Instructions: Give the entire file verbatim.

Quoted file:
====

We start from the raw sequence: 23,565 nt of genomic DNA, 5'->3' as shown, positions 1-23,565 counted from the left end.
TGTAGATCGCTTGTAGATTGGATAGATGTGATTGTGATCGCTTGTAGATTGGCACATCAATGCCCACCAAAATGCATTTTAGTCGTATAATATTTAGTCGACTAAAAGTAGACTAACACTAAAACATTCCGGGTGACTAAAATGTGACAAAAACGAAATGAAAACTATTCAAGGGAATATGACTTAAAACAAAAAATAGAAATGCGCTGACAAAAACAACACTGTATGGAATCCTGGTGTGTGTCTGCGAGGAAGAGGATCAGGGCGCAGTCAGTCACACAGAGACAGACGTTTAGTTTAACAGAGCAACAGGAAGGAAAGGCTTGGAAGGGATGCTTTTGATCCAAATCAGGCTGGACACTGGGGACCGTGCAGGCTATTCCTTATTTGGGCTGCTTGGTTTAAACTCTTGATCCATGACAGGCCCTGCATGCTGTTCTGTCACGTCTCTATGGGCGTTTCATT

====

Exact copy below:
We start from the raw sequence: 23,565 nt of genomic DNA, 5'->3' as shown, positions 1-23,565 counted from the left end.
TGTAGATCGCTTGTAGATTGGATAGATGTGATTGTGATCGCTTGTAGATTGGCACATCAATGCCCACCAAAATGCATTTTAGTCGTATAATATTTAGTCGACTAAAAGTAGACTAACACTAAAACATTCCGGGTGACTAAAATGTGACAAAAACGAAATGAAAACTATTCAAGGGAATATGACTTAAAACAAAAAATAGAAATGCGCTGACAAAAACAACACTGTATGGAATCCTGGTGTGTGTCTGCGAGGAAGAGGATCAGGGCGCAGTCAGTCACACAGAGACAGACGTTTAGTTTAACAGAGCAACAGGAAGGAAAGGCTTGGAAGGGATGCTTTTGATCCAAATCAGGCTGGACACTGGGGACCGTGCAGGCTATTCCTTATTTGGGCTGCTTGGTTTAAACTCTTGATCCATGACAGGCCCTGCATGCTGTTCTGTCACGTCTCTATGGGCGTTTCATT